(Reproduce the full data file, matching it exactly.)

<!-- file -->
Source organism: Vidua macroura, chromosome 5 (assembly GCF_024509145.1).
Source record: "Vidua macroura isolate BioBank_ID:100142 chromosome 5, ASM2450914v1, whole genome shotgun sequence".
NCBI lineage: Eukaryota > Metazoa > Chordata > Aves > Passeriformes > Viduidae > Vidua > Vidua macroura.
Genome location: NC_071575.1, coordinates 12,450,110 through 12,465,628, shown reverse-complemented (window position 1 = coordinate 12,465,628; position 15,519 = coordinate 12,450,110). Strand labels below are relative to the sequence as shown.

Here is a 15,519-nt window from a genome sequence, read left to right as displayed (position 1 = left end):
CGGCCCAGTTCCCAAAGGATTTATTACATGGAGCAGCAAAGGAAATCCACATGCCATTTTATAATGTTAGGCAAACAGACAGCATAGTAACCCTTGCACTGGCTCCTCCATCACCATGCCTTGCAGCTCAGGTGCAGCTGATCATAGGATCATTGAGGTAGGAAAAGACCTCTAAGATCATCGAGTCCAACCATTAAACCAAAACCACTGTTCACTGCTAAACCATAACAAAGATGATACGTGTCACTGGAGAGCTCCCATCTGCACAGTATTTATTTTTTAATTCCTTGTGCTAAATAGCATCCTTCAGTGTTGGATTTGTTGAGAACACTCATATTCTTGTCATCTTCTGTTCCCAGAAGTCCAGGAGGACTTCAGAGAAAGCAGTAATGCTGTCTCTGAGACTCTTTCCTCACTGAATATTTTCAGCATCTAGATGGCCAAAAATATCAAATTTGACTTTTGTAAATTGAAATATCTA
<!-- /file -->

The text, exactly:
Source organism: Vidua macroura, chromosome 5 (assembly GCF_024509145.1).
Source record: "Vidua macroura isolate BioBank_ID:100142 chromosome 5, ASM2450914v1, whole genome shotgun sequence".
NCBI lineage: Eukaryota > Metazoa > Chordata > Aves > Passeriformes > Viduidae > Vidua > Vidua macroura.
Genome location: NC_071575.1, coordinates 12,450,110 through 12,465,628, shown reverse-complemented (window position 1 = coordinate 12,465,628; position 15,519 = coordinate 12,450,110). Strand labels below are relative to the sequence as shown.

Here is a 15,519-nt window from a genome sequence, read left to right as displayed (position 1 = left end):
CGGCCCAGTTCCCAAAGGATTTATTACATGGAGCAGCAAAGGAAATCCACATGCCATTTTATAATGTTAGGCAAACAGACAGCATAGTAACCCTTGCACTGGCTCCTCCATCACCATGCCTTGCAGCTCAGGTGCAGCTGATCATAGGATCATTGAGGTAGGAAAAGACCTCTAAGATCATCGAGTCCAACCATTAAACCAAAACCACTGTTCACTGCTAAACCATAACAAAGATGATACGTGTCACTGGAGAGCTCCCATCTGCACAGTATTTATTTTTTAATTCCTTGTGCTAAATAGCATCCTTCAGTGTTGGATTTGTTGAGAACACTCATATTCTTGTCATCTTCTGTTCCCAGAAGTCCAGGAGGACTTCAGAGAAAGCAGTAATGCTGTCTCTGAGACTCTTTCCTCACTGAATATTTTCAGCATCTAGATGGCCAAAAATATCAAATTTGACTTTTGTAAATTGAAATATCTA